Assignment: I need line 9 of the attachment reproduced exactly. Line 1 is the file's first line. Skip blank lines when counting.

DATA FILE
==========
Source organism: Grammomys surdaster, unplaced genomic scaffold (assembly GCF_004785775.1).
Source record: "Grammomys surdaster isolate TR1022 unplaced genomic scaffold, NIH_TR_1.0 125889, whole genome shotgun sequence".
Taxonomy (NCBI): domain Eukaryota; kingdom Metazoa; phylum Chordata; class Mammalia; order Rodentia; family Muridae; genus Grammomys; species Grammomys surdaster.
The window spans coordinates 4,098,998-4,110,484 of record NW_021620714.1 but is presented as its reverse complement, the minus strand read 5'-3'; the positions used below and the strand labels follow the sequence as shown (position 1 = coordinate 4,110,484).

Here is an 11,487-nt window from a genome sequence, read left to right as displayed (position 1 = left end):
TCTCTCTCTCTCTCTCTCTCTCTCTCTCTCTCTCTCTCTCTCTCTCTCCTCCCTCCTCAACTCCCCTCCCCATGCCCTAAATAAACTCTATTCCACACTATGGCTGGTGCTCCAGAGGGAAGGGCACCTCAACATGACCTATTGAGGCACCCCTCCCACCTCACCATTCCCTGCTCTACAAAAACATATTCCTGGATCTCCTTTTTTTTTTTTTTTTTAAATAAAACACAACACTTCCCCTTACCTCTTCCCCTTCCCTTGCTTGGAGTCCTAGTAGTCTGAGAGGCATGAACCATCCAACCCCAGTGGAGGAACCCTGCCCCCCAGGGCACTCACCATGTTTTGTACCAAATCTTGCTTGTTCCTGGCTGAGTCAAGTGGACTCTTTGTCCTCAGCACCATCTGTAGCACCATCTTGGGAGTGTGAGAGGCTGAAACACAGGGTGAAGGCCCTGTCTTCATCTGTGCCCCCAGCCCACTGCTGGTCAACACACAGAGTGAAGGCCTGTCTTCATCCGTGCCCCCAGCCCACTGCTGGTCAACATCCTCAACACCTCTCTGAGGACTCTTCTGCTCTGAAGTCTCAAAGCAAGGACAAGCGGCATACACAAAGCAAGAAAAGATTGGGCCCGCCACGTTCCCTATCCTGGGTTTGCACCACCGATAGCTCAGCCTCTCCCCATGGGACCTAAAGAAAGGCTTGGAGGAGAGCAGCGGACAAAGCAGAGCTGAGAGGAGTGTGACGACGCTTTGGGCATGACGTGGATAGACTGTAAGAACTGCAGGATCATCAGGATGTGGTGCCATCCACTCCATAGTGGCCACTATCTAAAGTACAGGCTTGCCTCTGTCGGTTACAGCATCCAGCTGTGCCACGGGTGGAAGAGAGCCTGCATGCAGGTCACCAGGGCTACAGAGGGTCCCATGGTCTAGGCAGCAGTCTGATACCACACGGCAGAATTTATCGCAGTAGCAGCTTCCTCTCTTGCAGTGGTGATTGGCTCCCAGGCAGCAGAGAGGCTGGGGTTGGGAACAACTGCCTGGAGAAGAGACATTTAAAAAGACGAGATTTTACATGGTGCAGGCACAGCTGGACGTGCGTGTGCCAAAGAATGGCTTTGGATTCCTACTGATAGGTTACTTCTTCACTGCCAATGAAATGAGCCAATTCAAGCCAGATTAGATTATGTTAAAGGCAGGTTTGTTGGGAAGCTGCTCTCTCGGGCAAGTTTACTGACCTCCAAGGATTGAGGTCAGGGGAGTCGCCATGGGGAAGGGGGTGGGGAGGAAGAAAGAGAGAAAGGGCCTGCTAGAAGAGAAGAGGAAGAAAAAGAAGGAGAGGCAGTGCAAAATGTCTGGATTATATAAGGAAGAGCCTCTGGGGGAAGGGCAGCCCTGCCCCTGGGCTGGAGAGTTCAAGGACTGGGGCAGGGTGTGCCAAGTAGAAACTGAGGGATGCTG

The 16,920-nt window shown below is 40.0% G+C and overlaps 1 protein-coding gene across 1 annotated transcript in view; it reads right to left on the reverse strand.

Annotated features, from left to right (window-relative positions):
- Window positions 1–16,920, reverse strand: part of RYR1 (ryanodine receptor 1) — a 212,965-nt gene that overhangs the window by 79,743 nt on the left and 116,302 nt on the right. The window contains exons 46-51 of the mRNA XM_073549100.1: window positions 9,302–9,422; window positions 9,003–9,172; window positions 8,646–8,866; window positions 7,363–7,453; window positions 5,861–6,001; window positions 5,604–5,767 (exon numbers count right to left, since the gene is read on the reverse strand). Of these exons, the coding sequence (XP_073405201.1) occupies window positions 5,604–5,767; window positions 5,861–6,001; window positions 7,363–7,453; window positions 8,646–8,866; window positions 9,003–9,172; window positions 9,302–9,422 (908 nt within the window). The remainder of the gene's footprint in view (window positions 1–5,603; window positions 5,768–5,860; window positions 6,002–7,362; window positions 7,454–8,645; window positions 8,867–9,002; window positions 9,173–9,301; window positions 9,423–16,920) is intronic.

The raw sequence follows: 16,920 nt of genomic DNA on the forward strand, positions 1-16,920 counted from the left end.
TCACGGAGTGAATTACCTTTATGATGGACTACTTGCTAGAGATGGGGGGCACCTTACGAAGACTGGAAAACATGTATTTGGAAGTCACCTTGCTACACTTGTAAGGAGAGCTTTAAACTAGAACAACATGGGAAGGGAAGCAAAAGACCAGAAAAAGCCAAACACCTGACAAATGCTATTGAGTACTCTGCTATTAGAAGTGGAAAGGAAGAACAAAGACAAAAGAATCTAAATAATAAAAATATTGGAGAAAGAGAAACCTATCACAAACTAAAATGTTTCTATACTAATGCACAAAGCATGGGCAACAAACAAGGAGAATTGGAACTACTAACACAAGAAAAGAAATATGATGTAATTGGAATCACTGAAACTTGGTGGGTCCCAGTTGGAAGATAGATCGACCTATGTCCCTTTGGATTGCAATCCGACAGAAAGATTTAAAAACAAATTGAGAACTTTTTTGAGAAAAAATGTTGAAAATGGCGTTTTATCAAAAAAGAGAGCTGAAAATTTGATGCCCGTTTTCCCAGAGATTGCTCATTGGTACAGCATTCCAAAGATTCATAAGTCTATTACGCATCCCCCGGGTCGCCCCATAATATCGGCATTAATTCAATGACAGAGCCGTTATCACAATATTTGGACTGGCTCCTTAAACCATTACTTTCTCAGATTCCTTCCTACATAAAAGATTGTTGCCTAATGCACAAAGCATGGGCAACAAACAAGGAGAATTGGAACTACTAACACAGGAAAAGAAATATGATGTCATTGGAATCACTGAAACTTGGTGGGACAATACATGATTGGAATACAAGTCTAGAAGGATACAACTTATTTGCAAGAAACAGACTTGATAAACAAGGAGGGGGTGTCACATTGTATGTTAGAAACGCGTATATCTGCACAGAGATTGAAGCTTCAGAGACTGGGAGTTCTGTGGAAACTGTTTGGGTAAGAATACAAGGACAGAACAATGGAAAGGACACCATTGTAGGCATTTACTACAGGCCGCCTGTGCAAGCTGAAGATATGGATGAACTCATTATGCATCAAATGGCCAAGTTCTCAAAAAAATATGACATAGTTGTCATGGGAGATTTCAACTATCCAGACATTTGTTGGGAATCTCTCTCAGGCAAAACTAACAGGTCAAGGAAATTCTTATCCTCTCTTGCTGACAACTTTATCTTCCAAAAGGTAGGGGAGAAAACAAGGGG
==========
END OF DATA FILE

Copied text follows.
- Window positions 1–16,920, reverse strand: part of RYR1 (ryanodine receptor 1) — a 212,965-nt gene that overhangs the window by 79,743 nt on the left and 116,302 nt on the right. The window contains exons 46-51 of the mRNA XM_073549100.1: window positions 9,302–9,422; window positions 9,003–9,172; window positions 8,646–8,866; window positions 7,363–7,453; window positions 5,861–6,001; window positions 5,604–5,767 (exon numbers count right to left, since the gene is read on the reverse strand). Of these exons, the coding sequence (XP_073405201.1) occupies window positions 5,604–5,767; window positions 5,861–6,001; window positions 7,363–7,453; window positions 8,646–8,866; window positions 9,003–9,172; window positions 9,302–9,422 (908 nt within the window). The remainder of the gene's footprint in view (window positions 1–5,603; window positions 5,768–5,860; window positions 6,002–7,362; window positions 7,454–8,645; window positions 8,867–9,002; window positions 9,173–9,301; window positions 9,423–16,920) is intronic.